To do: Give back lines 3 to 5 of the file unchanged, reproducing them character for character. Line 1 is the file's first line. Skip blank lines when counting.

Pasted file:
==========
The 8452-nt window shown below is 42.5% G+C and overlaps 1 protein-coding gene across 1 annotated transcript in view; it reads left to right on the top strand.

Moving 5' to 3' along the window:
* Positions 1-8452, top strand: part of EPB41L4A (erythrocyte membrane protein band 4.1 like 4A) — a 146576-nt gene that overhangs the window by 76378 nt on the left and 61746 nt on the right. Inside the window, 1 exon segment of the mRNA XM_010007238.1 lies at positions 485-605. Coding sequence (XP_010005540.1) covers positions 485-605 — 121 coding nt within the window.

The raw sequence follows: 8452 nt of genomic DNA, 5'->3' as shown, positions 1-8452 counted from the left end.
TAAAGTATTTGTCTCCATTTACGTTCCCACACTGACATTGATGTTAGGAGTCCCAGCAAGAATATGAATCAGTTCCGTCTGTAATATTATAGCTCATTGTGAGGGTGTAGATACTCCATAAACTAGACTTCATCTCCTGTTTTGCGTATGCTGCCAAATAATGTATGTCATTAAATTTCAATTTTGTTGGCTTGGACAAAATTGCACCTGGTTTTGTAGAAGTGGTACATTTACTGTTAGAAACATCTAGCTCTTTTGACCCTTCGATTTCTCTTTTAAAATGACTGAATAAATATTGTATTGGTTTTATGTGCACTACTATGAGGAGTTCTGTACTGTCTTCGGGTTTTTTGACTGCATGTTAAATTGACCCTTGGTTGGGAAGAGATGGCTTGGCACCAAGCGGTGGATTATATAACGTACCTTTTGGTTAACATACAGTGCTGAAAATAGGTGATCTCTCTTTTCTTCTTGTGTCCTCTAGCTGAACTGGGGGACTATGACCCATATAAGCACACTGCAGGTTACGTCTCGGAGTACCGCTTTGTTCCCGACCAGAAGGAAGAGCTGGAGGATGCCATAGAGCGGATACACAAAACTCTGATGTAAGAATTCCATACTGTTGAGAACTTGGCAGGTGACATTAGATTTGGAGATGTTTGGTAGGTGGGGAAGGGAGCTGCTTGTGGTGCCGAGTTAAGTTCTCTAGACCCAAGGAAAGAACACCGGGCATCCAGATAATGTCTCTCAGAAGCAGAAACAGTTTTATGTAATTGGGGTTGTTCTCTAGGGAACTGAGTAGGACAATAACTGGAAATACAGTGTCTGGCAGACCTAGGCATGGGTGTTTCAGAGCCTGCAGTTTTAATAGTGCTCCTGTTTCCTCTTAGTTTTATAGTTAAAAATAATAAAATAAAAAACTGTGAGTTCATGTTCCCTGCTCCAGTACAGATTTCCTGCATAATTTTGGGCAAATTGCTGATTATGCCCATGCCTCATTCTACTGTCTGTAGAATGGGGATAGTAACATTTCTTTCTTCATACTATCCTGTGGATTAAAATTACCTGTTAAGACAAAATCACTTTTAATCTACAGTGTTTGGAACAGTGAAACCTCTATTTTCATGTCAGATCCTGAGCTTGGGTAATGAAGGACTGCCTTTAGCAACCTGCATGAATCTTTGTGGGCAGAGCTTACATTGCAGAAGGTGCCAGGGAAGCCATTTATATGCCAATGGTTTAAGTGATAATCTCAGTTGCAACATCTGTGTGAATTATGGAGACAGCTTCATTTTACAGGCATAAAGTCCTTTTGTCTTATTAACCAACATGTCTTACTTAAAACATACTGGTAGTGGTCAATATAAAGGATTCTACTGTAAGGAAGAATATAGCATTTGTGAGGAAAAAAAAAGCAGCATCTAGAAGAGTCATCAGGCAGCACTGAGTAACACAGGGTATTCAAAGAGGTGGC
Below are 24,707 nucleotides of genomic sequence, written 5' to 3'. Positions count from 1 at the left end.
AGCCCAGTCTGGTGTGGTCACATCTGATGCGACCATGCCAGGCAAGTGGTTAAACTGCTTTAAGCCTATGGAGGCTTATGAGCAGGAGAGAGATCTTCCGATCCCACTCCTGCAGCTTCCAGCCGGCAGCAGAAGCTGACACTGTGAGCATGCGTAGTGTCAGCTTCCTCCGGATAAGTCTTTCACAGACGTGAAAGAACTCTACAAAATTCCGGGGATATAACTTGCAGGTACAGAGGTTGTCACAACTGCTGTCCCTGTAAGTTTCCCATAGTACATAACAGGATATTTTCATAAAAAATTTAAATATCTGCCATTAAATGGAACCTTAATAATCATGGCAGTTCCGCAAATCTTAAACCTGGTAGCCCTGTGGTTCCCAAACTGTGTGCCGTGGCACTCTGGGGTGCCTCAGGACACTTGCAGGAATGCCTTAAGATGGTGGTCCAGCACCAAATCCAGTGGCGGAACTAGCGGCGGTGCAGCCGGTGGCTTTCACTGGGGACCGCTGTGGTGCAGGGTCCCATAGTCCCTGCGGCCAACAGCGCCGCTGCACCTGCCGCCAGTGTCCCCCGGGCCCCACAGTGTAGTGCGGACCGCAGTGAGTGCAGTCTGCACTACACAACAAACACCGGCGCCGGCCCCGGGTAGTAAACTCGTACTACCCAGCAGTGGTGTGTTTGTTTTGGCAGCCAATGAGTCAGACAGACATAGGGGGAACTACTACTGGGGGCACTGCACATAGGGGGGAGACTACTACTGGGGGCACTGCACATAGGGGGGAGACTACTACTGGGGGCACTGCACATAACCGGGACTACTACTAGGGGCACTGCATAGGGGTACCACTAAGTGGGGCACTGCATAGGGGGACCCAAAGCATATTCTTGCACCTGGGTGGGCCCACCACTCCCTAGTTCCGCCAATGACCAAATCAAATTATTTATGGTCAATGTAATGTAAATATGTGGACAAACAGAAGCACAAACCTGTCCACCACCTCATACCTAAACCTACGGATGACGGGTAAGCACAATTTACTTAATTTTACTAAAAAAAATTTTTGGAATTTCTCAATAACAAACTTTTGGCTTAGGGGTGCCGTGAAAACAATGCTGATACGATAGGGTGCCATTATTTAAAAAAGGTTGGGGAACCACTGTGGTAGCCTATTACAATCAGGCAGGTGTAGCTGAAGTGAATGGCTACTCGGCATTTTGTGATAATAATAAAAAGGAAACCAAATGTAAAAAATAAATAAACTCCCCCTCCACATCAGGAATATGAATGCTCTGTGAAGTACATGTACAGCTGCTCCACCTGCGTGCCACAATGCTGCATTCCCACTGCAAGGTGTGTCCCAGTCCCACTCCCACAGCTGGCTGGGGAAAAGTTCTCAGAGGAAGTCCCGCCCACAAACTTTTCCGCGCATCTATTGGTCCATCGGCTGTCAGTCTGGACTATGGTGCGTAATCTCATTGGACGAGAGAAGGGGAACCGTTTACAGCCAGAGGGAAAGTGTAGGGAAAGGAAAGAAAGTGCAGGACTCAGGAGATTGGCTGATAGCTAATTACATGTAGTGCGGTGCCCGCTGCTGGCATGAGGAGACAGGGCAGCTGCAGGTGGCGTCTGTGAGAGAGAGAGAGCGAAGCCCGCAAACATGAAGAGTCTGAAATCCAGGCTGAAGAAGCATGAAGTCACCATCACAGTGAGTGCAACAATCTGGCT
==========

* Positions 1-8452, top strand: part of EPB41L4A (erythrocyte membrane protein band 4.1 like 4A) — a 146576-nt gene that overhangs the window by 76378 nt on the left and 61746 nt on the right. Inside the window, 1 exon segment of the mRNA XM_010007238.1 lies at positions 485-605. Coding sequence (XP_010005540.1) covers positions 485-605 — 121 coding nt within the window.

The raw sequence follows: 8452 nt of genomic DNA, 5'->3' as shown, positions 1-8452 counted from the left end.
TAAAGTATTTGTCTCCATTTACGTTCCCACACTGACATTGATGTTAGGAGTCCCAGCAAGAATATGAATCAGTTCCGTCTGTAATATTATAGCTCATTGTGAGGGTGTAGATACTCCATAAACTAGACTTCATCTCCTGTTTTGCGTATGCTGCCAAATAATGTATGTCATTAAATTTCAATTTTGTTGGCTTGGACAAAATTGCACCTGGTTTTGTAGAAGTGGTACATTTACTGTTAGAAACATCTAGCTCTTTTGACCCTTCGATTTCTCTTTTAAAATGACTGAATAAATATTGTATTGGTTTTATGTGCACTACTATGAGGAGTTCTGTACTGTCTTCGGGTTTTTTGACTGCATGTTAAATTGACCCTTGGTTGGGAAGAGATGGCTTGGCACCAAGCGGTGGATTATATAACGTACCTTTTGGTTAACATACAGTGCTGAAAATAGGTGATCTCTCTTTTCTTCTTGTGTCCTCTAGCTGAACTGGGGGACTATGACCCATATAAGCACACTGCAGGTTACGTCTCGGAGTACCGCTTTGTTCCCGACCAGAAGGAAGAGCTGGAGGATGCCATAGAGCGGATACACAAAACTCTGATGTAAGAATTCCATACTGTTGAGAACTTGGCAGGTGACATTAGATTTGGAGATGTTTGGTAGGTGGGGAAGGGAGCTGCTTGTGGTGCCGAGTTAAGTTCTCTAGACCCAAGGAAAGAACACCGGGCATCCAGATAATGTCTCTCAGAAGCAGAAACAGTTTTATGTAATTGGGGTTGTTCTCTAGGGAACTGAGTAGGACAATAACTGGAAATACAGTGTCTGGCAGACCTAGGCATGGGTGTTTCAGAGCCTGCAGTTTTAATAGTGCTCCTGTTTCCTCTTAGTTTTATAGTTAAAAATAATAAAATAAAAAACTGTGAGTTCATGTTCCCTGCTCCAGTACAGATTTCCTGCATAATTTTGGGCAAATTGCTGATTATGCCCATGCCTCATTCTACTGTCTGTAGAATGGGGATAGTAACATTTCTTTCTTCATACTATCCTGTGGATTAAAATTACCTGTTAAGACAAAATCACTTTTAATCTACAGTGTTTGGAACAGTGAAACCTCTATTTTCATGTCAGATCCTGAGCTTGGGTAATGAAGGACTGCCTTTAGCAACCTGCATGAATCTTTGTGGGCAGAGCTTACATTGCAGAAGGTGCCAGGGAAGCCATTTATATGCCAATGGTTTAAGTGATAATCTCAGTTGCAACATCTGTGTGAATTATGGAGACAGCTTCATTTTACAGGCATAAAGTCCTTTTGTCTTATTAACCAACATGTCTTACTTAAAACATACTGGTAGTGGTCAATATAAAGGATTCTACTGTAAGGAAGAATATAGCATTTGTGAGGAAAAAAAAAGCAGCATCTAGAAGAGTCATCAGGCAGCACTGAGTAACACAGGGTATTCAAAGAGGTGGC